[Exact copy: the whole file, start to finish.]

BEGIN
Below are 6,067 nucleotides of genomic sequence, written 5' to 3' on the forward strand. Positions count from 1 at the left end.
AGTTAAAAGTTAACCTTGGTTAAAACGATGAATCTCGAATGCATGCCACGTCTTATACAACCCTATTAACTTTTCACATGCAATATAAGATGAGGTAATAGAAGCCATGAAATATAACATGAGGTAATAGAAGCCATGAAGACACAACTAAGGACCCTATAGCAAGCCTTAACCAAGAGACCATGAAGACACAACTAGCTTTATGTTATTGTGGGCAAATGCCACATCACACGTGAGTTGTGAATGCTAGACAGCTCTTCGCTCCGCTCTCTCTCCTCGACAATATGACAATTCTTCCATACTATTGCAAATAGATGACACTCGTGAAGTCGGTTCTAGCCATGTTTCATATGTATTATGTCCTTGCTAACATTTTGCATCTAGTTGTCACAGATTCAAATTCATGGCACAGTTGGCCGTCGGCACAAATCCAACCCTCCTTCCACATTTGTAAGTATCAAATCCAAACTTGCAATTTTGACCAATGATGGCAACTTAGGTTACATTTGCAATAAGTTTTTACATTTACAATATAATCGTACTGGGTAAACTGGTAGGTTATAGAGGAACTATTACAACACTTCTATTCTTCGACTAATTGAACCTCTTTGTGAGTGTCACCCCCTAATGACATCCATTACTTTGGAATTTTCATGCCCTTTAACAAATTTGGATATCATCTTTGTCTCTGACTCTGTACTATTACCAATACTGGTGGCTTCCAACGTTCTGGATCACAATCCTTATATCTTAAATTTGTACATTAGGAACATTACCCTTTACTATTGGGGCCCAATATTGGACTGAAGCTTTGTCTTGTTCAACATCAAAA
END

Below are 6,067 nucleotides of genomic sequence, written 5' to 3' on the forward strand. Positions count from 1 at the left end.
AGTTAAAAGTTAACCTTGGTTAAAACGATGAATCTCGAATGCATGCCACGTCTTATACAACCCTATTAACTTTTCACATGCAATATAAGATGAGGTAATAGAAGCCATGAAATATAACATGAGGTAATAGAAGCCATGAAGACACAACTAAGGACCCTATAGCAAGCCTTAACCAAGAGACCATGAAGACACAACTAGCTTTATGTTATTGTGGGCAAATGCCACATCACACGTGAGTTGTGAATGCTAGACAGCTCTTCGCTCCGCTCTCTCTCCTCGACAATATGACAATTCTTCCATACTATTGCAAATAGATGACACTCGTGAAGTCGGTTCTAGCCATGTTTCATATGTATTATGTCCTTGCTAACATTTTGCATCTAGTTGTCACAGATTCAAATTCATGGCACAGTTGGCCGTCGGCACAAATCCAACCCTCCTTCCACATTTGTAAGTATCAAATCCAAACTTGCAATTTTGACCAATGATGGCAACTTAGGTTACATTTGCAATAAGTTTTTACATTTACAATATAATCGTACTGGGTAAACTGGTAGGTTATAGAGGAACTATTACAACACTTCTATTCTTCGACTAATTGAACCTCTTTGTGAGTGTCACCCCCTAATGACATCCATTACTTTGGAATTTTCATGCCCTTTAACAAATTTGGATATCATCTTTGTCTCTGACTCTGTACTATTACCAATACTGGTGGCTTCCAACGTTCTGGATCACAATCCTTATATCTTAAATTTGTACATTAGGAACATTACCCTTTACTATTGGGGCCCAATATTGGACTGAAGCTTTGTCTTGTTCAACATCAAAA